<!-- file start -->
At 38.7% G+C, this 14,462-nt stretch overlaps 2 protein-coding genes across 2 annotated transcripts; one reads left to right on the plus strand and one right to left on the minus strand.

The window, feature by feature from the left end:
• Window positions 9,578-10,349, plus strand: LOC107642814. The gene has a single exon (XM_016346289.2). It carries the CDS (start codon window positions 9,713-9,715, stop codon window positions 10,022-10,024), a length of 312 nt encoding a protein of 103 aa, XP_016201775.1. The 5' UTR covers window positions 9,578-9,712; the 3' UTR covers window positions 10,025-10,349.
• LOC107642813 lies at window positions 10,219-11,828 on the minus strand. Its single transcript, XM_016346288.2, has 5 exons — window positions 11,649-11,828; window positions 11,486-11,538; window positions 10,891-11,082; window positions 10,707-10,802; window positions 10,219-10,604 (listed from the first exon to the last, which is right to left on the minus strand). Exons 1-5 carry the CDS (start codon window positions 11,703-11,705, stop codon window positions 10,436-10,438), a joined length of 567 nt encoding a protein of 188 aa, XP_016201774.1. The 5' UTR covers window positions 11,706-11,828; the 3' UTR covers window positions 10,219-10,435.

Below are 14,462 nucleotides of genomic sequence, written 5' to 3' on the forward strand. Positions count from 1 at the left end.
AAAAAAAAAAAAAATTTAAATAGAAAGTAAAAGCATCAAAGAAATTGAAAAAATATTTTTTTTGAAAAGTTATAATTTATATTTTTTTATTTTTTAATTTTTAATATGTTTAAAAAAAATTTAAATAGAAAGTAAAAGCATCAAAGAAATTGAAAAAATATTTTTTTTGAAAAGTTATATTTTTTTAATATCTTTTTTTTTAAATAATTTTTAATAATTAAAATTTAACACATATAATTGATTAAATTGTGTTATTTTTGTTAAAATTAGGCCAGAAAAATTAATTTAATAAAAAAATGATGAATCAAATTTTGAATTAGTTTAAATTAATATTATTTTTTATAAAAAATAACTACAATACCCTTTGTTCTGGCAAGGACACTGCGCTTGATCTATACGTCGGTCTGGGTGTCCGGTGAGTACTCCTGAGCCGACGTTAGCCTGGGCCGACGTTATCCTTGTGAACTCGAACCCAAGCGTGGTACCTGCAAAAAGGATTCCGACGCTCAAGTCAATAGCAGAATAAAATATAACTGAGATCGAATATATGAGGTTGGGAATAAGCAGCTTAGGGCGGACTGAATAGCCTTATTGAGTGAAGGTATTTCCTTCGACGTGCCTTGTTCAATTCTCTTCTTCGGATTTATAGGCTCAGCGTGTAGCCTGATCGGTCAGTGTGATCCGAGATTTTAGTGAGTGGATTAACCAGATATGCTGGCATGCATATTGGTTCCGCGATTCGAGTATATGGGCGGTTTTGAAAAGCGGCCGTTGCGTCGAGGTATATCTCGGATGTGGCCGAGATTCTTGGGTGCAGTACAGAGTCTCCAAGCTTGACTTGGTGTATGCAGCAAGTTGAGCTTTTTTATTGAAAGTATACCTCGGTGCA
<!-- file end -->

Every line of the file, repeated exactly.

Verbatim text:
At 38.7% G+C, this 14,462-nt stretch overlaps 2 protein-coding genes across 2 annotated transcripts; one reads left to right on the plus strand and one right to left on the minus strand.

The window, feature by feature from the left end:
• Window positions 9,578-10,349, plus strand: LOC107642814. The gene has a single exon (XM_016346289.2). It carries the CDS (start codon window positions 9,713-9,715, stop codon window positions 10,022-10,024), a length of 312 nt encoding a protein of 103 aa, XP_016201775.1. The 5' UTR covers window positions 9,578-9,712; the 3' UTR covers window positions 10,025-10,349.
• LOC107642813 lies at window positions 10,219-11,828 on the minus strand. Its single transcript, XM_016346288.2, has 5 exons — window positions 11,649-11,828; window positions 11,486-11,538; window positions 10,891-11,082; window positions 10,707-10,802; window positions 10,219-10,604 (listed from the first exon to the last, which is right to left on the minus strand). Exons 1-5 carry the CDS (start codon window positions 11,703-11,705, stop codon window positions 10,436-10,438), a joined length of 567 nt encoding a protein of 188 aa, XP_016201774.1. The 5' UTR covers window positions 11,706-11,828; the 3' UTR covers window positions 10,219-10,435.

Below are 14,462 nucleotides of genomic sequence, written 5' to 3' on the forward strand. Positions count from 1 at the left end.
AAAAAAAAAAAAAATTTAAATAGAAAGTAAAAGCATCAAAGAAATTGAAAAAATATTTTTTTTGAAAAGTTATAATTTATATTTTTTTATTTTTTAATTTTTAATATGTTTAAAAAAAATTTAAATAGAAAGTAAAAGCATCAAAGAAATTGAAAAAATATTTTTTTTGAAAAGTTATATTTTTTTAATATCTTTTTTTTTAAATAATTTTTAATAATTAAAATTTAACACATATAATTGATTAAATTGTGTTATTTTTGTTAAAATTAGGCCAGAAAAATTAATTTAATAAAAAAATGATGAATCAAATTTTGAATTAGTTTAAATTAATATTATTTTTTATAAAAAATAACTACAATACCCTTTGTTCTGGCAAGGACACTGCGCTTGATCTATACGTCGGTCTGGGTGTCCGGTGAGTACTCCTGAGCCGACGTTAGCCTGGGCCGACGTTATCCTTGTGAACTCGAACCCAAGCGTGGTACCTGCAAAAAGGATTCCGACGCTCAAGTCAATAGCAGAATAAAATATAACTGAGATCGAATATATGAGGTTGGGAATAAGCAGCTTAGGGCGGACTGAATAGCCTTATTGAGTGAAGGTATTTCCTTCGACGTGCCTTGTTCAATTCTCTTCTTCGGATTTATAGGCTCAGCGTGTAGCCTGATCGGTCAGTGTGATCCGAGATTTTAGTGAGTGGATTAACCAGATATGCTGGCATGCATATTGGTTCCGCGATTCGAGTATATGGGCGGTTTTGAAAAGCGGCCGTTGCGTCGAGGTATATCTCGGATGTGGCCGAGATTCTTGGGTGCAGTACAGAGTCTCCAAGCTTGACTTGGTGTATGCAGCAAGTTGAGCTTTTTTATTGAAAGTATACCTCGGTGCA